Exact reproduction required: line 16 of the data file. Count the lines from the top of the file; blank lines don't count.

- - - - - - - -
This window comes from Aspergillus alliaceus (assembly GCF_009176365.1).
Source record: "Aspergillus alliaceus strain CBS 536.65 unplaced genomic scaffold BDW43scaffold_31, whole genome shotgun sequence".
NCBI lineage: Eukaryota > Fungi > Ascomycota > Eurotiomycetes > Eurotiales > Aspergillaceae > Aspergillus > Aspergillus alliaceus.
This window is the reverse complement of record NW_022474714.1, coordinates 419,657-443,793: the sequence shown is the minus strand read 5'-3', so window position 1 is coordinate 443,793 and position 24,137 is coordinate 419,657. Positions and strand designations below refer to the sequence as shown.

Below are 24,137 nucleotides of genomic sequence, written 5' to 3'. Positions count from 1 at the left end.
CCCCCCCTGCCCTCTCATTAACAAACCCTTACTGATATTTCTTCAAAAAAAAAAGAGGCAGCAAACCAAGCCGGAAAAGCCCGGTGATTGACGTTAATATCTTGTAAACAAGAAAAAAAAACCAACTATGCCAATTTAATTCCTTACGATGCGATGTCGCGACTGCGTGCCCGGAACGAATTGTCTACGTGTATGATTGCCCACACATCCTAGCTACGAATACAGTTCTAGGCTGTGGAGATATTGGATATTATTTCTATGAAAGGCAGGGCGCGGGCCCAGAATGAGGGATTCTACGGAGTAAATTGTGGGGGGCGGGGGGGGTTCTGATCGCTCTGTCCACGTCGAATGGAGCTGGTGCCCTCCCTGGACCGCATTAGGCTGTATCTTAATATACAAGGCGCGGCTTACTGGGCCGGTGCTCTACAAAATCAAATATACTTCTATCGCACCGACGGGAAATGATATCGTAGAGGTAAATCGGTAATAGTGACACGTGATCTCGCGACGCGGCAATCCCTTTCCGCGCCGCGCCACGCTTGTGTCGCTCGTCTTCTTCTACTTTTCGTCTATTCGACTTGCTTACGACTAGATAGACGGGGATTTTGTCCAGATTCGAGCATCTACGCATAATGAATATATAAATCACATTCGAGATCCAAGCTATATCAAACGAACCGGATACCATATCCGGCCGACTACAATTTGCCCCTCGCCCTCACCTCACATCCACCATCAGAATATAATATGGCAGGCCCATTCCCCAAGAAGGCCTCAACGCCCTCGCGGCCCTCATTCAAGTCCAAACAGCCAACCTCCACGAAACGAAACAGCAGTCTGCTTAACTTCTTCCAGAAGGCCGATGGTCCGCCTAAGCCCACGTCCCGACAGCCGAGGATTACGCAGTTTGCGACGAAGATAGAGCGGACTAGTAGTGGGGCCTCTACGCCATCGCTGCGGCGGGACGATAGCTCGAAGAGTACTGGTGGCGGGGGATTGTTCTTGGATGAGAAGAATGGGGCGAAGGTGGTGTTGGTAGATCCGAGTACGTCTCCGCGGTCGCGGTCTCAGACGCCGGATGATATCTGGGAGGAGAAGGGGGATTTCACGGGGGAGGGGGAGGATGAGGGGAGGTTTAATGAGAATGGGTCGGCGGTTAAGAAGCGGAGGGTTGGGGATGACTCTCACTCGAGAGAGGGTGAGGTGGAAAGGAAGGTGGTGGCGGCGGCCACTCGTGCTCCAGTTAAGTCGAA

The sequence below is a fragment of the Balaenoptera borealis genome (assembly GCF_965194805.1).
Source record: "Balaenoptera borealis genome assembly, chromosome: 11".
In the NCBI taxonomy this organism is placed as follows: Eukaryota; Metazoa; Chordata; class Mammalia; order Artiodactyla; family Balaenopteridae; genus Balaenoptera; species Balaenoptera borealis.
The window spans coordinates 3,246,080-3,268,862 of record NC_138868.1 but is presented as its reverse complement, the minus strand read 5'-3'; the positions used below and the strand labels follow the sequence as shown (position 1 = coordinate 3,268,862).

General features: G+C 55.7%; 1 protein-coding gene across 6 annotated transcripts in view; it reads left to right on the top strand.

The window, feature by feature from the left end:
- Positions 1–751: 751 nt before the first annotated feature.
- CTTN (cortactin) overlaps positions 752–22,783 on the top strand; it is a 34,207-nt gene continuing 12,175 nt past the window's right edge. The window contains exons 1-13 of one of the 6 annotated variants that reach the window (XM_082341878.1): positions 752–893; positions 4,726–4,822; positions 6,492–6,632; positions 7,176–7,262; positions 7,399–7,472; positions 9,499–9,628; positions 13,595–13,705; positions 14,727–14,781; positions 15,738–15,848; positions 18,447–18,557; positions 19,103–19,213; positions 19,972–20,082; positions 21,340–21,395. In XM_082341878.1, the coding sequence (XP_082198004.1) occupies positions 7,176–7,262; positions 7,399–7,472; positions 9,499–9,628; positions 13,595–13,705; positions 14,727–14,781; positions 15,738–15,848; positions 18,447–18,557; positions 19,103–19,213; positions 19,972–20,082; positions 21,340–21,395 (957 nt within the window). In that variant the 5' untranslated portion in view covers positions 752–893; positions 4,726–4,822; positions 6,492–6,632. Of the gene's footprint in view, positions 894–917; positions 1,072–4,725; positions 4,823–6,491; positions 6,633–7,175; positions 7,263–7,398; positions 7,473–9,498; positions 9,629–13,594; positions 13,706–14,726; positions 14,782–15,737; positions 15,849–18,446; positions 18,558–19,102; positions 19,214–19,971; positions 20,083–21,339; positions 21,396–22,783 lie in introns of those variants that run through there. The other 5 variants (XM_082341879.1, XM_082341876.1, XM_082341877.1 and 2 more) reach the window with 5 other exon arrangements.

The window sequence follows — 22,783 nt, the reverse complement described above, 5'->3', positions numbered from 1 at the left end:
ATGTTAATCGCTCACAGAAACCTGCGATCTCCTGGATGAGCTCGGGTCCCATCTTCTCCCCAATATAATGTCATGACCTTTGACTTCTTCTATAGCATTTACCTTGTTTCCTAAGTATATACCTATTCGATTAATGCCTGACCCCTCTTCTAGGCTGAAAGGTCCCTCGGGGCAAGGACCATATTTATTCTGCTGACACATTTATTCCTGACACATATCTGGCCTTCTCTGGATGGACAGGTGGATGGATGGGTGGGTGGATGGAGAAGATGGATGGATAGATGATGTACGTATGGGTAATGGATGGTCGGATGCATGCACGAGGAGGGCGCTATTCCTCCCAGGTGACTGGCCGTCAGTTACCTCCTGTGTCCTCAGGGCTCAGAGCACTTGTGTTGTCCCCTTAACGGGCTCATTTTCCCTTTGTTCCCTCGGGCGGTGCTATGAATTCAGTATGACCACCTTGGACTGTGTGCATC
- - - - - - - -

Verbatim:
ATGTTAATCGCTCACAGAAACCTGCGATCTCCTGGATGAGCTCGGGTCCCATCTTCTCCCCAATATAATGTCATGACCTTTGACTTCTTCTATAGCATTTACCTTGTTTCCTAAGTATATACCTATTCGATTAATGCCTGACCCCTCTTCTAGGCTGAAAGGTCCCTCGGGGCAAGGACCATATTTATTCTGCTGACACATTTATTCCTGACACATATCTGGCCTTCTCTGGATGGACAGGTGGATGGATGGGTGGGTGGATGGAGAAGATGGATGGATAGATGATGTACGTATGGGTAATGGATGGTCGGATGCATGCACGAGGAGGGCGCTATTCCTCCCAGGTGACTGGCCGTCAGTTACCTCCTGTGTCCTCAGGGCTCAGAGCACTTGTGTTGTCCCCTTAACGGGCTCATTTTCCCTTTGTTCCCTCGGGCGGTGCTATGAATTCAGTATGACCACCTTGGACTGTGTGCATC